Food

I use the word “diet” in the context of Merriam-Webster definitions #1 and #2: “food and drink regularly provided and consumed” and “habitual nourishment,” rather than definition #4: “a regimen of eating and drinking sparingly so as to reduce one’s weight.”

Which brings me to my first point. I don’t believe in diets.

Pure and simple. Because in my mind, the word diet as it is commonly used does not have a positive connotation. Rather, it brings to mind thoughts of something that is depriving and short-lived. If you choose to do something that is temporary, as traditional diets usually are, your results will be temporary. Sure, you could lose a little weight. But as soon as you start adding back in carbs, or fat, or sugar, or whatever you gave up in the first place, some of that weight will come back on.

I’m not saying that you cannot lose weight through your diet (as in what you eat every day, not a proper noun that is prefaced by Atkins or South Beach). Because you certainly can. But for an eating plan to be successful, you must be able to maintain it for the rest of your life. That means no quick fixes, no drastic changes, and no crazy notions—don’t know about you, but I certainly couldn’t live without carbs or chocolate.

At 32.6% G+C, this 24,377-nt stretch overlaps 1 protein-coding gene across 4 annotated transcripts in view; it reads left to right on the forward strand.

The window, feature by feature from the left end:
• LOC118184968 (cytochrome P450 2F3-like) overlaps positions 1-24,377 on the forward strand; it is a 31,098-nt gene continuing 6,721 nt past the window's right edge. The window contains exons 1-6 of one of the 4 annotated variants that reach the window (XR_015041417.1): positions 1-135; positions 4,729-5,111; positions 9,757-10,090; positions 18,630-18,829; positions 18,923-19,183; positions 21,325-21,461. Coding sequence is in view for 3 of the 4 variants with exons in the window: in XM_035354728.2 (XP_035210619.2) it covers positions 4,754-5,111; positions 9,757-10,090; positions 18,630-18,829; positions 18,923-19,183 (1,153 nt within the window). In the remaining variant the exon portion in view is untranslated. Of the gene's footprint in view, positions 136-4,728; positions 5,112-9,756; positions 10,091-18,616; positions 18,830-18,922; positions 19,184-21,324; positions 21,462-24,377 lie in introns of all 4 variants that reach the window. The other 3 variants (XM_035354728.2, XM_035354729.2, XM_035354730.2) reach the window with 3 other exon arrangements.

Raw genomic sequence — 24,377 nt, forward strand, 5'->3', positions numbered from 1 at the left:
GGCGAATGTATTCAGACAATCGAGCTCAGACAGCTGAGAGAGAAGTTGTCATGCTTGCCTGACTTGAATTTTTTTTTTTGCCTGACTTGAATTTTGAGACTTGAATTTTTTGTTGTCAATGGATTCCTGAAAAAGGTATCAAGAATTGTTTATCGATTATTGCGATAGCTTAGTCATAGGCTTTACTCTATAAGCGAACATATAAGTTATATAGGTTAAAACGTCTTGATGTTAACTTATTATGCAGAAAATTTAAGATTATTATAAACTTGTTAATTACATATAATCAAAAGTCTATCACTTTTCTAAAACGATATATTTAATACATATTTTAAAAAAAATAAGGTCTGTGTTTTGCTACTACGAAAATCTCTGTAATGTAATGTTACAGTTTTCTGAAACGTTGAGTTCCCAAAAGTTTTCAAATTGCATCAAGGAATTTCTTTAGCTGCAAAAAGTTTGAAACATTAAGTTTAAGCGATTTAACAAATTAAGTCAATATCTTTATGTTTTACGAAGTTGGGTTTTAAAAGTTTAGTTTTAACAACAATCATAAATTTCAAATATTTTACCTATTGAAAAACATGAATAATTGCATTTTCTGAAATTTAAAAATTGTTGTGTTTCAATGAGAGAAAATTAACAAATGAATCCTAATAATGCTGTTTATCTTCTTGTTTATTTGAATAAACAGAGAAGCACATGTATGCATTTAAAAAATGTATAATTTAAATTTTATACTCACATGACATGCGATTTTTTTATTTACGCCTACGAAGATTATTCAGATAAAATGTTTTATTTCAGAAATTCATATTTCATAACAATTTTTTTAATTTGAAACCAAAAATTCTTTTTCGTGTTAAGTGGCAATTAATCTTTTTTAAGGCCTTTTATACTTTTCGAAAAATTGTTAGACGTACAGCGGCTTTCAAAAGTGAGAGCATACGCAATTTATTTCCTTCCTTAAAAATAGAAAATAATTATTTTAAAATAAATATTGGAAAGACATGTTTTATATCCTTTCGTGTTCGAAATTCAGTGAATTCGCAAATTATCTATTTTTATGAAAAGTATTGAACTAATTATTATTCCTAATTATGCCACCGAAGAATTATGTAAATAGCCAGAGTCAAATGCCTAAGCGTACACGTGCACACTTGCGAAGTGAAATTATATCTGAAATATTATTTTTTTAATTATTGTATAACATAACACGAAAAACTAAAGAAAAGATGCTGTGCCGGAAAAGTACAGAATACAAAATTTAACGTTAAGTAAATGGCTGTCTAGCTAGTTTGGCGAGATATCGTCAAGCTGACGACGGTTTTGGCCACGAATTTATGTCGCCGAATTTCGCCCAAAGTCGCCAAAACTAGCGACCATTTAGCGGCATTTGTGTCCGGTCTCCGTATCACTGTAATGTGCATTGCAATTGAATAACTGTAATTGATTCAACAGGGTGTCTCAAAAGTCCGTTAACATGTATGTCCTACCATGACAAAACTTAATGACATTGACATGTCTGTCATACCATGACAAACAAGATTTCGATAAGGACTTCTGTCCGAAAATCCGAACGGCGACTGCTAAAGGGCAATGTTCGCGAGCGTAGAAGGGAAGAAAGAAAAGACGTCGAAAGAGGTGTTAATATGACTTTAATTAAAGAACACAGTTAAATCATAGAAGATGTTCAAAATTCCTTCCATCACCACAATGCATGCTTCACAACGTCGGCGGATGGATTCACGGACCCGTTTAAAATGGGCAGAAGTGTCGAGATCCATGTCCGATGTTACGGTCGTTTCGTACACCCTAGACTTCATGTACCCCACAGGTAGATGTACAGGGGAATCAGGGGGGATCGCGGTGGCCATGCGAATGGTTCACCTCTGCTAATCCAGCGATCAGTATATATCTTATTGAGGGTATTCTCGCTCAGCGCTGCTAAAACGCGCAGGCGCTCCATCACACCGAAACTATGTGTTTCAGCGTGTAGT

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This right here is my biggest passion: teaching people that there is a better way to eat that is sustainable, that is satisfying, and that is healthy. (Health is what we’re all about here, right?) Learning to eat healthier does not mean depriving yourself of all your favorite foods. It means making more wholesome substitutions, adding more nutritious foods to your diet, and examining your emotions so you can add your favorite treats to your everyday diet in a healthy manner. It’s about learning how your body works and how you can fuel your body appropriately. Imagine your body as the most precise, fine-tuned machine imaginable…would you put poor-quality gasoline into that work of art?

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